An epic sci-fi blockbuster movie that hit almost $3 billion worldwide, this film tells the story of the Na’vi people or blue-skinned sapient humanoids who show their deep appreciation for the environment—unlike the people on Earth who destroy the environment to fuel their greed.
Watch as Jake Sully, the human who eventually became one with the Na’vi, fight his own species who colonized Pandora, the Na’vi’s home.
The Day after Tomorrow (Centropolis Entertainment/Lionsgate Films/Mark Gordon Company, 2004)
If you’re a fan of disaster movies, this film, which describes the effects of global warming, is perfect for you. The film shows various disasters, which could be real: glaciers breaking, tornadoes, gigantic flashfloods, snowstorms and such. The visual effects are astounding, and will make you wish that these scenarios won’t happen to us in the future. According to scientists, though the disastrous events happening within a short time frame is far from probable, climate change may have such consequences.
Wall-E (Walt Disney Pictures, 2008)
Nowadays, animated movies are not just intended for children. An example of this is Wall-E that stars a small and charming robot of the same name. In the movie, Wall-E exists in a future where Earth is nothing but a giant landfill. Humans live in a space-cruise ship wallowing in obesity because of their lack of exercise and screen addiction. Tackling environmental issues, particularly waste and pollution, the movie shows how humans and nature are inseparable.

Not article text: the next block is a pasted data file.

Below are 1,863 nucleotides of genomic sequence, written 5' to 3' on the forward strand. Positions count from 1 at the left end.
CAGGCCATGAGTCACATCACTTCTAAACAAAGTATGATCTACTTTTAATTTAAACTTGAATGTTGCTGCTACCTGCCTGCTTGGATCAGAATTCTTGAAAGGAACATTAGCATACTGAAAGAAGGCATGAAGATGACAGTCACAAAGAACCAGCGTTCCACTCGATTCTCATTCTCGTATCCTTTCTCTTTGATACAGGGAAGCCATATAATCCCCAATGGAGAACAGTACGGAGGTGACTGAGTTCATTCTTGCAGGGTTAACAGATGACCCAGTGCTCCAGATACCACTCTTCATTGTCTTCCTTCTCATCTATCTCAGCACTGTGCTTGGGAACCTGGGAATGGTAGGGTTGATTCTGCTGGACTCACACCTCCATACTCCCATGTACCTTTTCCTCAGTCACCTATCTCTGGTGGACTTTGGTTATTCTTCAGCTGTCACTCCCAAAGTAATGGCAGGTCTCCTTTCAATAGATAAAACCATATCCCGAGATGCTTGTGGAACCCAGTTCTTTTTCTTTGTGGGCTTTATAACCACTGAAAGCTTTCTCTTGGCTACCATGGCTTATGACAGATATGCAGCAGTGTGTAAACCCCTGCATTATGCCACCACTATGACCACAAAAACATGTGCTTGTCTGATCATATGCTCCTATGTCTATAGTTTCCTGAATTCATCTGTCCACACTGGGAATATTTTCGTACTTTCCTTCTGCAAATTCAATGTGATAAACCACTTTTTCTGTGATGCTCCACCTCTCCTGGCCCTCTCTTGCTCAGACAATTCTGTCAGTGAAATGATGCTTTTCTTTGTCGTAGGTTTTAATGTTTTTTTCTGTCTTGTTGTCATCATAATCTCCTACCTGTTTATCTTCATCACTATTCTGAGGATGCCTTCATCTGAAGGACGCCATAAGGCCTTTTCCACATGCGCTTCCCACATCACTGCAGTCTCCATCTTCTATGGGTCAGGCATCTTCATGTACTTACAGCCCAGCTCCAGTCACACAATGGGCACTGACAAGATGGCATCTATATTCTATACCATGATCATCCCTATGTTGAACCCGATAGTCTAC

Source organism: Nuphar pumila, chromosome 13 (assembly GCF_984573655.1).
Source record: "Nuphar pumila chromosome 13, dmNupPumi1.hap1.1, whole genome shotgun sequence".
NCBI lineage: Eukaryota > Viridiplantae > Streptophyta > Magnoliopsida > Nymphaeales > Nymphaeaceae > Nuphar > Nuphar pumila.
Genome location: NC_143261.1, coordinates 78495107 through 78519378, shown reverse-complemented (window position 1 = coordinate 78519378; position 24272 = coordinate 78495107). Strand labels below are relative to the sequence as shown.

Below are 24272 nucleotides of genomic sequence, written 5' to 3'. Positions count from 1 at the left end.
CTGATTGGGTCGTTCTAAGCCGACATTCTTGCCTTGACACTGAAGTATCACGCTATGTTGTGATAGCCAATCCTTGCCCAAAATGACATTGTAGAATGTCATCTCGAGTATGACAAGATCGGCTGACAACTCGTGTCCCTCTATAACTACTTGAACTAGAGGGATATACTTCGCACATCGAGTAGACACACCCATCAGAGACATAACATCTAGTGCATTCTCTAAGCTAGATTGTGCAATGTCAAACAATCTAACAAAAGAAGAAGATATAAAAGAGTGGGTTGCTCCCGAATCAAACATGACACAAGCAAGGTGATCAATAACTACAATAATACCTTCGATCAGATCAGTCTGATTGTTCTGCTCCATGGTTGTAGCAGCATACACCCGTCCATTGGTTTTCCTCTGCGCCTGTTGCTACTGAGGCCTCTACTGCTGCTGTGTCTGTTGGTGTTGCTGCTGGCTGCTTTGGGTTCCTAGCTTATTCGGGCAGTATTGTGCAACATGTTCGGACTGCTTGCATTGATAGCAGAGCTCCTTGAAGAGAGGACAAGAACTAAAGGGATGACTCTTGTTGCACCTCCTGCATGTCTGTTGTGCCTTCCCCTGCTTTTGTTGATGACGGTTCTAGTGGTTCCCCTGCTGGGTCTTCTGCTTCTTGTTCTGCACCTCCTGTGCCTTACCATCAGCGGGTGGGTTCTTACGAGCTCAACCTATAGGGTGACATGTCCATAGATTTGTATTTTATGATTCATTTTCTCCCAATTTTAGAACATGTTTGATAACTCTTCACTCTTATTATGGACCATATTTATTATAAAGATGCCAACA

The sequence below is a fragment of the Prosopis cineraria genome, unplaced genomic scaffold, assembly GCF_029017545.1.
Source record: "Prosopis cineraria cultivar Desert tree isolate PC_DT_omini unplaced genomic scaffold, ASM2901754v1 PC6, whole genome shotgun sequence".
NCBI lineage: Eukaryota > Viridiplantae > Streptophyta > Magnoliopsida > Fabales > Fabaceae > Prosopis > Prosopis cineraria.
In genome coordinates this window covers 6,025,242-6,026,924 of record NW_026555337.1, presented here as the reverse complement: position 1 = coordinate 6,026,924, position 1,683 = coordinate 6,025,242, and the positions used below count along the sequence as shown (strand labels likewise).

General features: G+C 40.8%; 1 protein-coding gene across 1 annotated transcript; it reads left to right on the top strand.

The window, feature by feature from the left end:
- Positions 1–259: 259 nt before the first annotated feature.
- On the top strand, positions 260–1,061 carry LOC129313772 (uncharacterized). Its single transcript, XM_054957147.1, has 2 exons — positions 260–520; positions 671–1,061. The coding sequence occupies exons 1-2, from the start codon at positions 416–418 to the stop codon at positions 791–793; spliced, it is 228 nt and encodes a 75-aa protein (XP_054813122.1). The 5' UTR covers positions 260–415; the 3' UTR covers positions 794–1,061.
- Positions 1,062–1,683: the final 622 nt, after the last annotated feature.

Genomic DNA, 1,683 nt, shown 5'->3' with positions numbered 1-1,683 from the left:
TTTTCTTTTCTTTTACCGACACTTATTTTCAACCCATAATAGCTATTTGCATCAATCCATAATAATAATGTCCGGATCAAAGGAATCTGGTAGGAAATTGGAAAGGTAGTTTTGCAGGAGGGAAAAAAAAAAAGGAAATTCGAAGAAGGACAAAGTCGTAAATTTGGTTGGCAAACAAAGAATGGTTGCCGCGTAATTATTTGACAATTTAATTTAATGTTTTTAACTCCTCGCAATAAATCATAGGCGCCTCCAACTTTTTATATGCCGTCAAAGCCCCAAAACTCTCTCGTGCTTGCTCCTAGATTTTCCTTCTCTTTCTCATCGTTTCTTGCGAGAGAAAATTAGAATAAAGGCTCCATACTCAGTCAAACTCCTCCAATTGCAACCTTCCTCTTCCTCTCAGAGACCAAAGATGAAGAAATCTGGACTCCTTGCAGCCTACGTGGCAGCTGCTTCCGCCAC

Before the Flood (Appian Way, 2016)
This documentary features Hollywood actor Leonardo Dicaprio as he journeys to different parts of the world affected by global warming. Disasters such as the melting of ice, drought, destruction of ecosystems, and severe storms show how human activities have impacted the planet. The film reminds us that we are all responsible for our future, and that it is never too late to be humane.